If all had gone according to plan when I was getting my Russian visa last May, I would have arrived in Moscow June 1st and left March 1st. But, luckily, things didn't go according to plan; my trip was delayed, and my departure date is now March 15th. I say "luckily" because I got to participate in my first Maslenitsa festivities in Russia on Sunday the 6th. Maslenitsa is roughly the same as Carnival or Mardi Gras, which all mark the week of celebrations before lent. But Maslenitsa, Mardi Gras, etc. have their roots in pre-Christian pagan holidays celebrating the beginning of spring.
Sunday was the last day of Maslenitsa week here in Russia and I joined my roommate and another friend for a festival of games and blini (or traditional Russian pancakes, the sun-like symbols of Maslenitsa) in Istra, a town an hour or so outside of Moscow.
We were greeted with shots of vodka:
And different games/activities, such as jumping rope and walking on stilts:
You may have noticed that it doesn't look particularly spring-like in the pictures. In fact, it looks a lot like the dead of winter. It's no optical illusion. It was very very cold and I wasn't fully prepared. There was a half an hour or so when I was preoccupied with worries of frostbite. I thought that my feet, in particular, were in danger of permanent damage after my shoes got wet and the temperature seemed to steadily decrease...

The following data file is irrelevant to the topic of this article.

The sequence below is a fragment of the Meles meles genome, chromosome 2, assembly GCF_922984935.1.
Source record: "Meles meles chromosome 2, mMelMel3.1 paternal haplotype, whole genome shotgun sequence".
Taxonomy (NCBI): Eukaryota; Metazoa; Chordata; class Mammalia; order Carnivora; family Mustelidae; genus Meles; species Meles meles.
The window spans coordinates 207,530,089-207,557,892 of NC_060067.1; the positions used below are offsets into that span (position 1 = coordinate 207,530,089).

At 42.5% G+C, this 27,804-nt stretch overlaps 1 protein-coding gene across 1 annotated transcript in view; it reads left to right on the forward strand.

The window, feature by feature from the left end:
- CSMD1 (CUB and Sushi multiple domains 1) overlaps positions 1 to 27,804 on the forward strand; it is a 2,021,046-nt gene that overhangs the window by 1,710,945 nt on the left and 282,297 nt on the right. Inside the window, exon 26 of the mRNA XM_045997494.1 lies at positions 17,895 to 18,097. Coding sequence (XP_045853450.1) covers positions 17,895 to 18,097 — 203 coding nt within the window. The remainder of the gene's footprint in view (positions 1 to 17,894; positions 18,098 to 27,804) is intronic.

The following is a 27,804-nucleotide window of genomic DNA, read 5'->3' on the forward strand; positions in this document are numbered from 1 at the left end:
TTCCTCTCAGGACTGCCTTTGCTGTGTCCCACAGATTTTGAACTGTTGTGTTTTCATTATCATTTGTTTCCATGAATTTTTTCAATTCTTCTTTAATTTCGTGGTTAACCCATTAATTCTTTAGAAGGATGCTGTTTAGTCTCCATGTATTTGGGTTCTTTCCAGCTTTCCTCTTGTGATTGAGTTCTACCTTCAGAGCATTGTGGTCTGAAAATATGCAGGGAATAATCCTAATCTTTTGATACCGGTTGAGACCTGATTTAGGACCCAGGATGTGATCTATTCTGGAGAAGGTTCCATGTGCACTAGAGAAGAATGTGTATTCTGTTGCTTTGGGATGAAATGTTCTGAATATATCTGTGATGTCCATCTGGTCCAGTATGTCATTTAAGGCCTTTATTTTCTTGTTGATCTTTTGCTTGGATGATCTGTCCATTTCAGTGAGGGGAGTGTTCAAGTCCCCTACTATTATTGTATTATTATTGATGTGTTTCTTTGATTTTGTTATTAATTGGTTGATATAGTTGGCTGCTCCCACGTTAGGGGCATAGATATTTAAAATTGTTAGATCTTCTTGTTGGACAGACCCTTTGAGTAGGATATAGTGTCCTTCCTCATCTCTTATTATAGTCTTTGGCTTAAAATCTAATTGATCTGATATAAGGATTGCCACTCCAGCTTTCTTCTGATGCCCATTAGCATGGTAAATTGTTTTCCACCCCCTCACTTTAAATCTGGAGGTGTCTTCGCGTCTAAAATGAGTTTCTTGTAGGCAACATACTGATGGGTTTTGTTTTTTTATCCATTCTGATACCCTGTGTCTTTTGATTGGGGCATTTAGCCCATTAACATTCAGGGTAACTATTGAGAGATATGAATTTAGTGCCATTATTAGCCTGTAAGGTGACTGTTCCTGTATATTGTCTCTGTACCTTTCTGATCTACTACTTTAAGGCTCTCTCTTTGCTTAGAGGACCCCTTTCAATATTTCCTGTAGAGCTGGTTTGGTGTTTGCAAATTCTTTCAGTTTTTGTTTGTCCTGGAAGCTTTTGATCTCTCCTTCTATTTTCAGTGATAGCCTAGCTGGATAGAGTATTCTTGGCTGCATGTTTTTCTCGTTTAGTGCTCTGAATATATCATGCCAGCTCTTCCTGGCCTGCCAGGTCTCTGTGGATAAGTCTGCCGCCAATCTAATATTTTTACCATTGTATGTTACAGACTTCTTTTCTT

But then we found the bonfire, cognac, and fake gypsies and everything got better. A LOT better.
For the first time I experienced hard liquor dulling the pain of cold weather. Perhaps not coincidentally it was also the first time that hard liquor has ever gone down so painlessly. Liquor and bonfire are the perfect pair. Whenever my feet started to feel cold again, I would just stick them fearlessly into the fire pit.
But it wasn't all liquor and fire. We enjoyed some more traditional Maslenitsa activities as well. Most importantly was the consumption of homemade blini (look in my left hand for the pancake and at my face for the excitement).
And the event that marks the end of Maslenitsa: the burning of a scarecrow (here a rather large one):
I think that the first week of March may be a wee bit early to legitimately declare the onset of spring in the middle of Russia. But, in the end, I can't say that I mind the farce all that much. We'll just say that for whatever reason the sheep (spring) feels comfortable wearing the wolf's (winter's) clothing for a little while.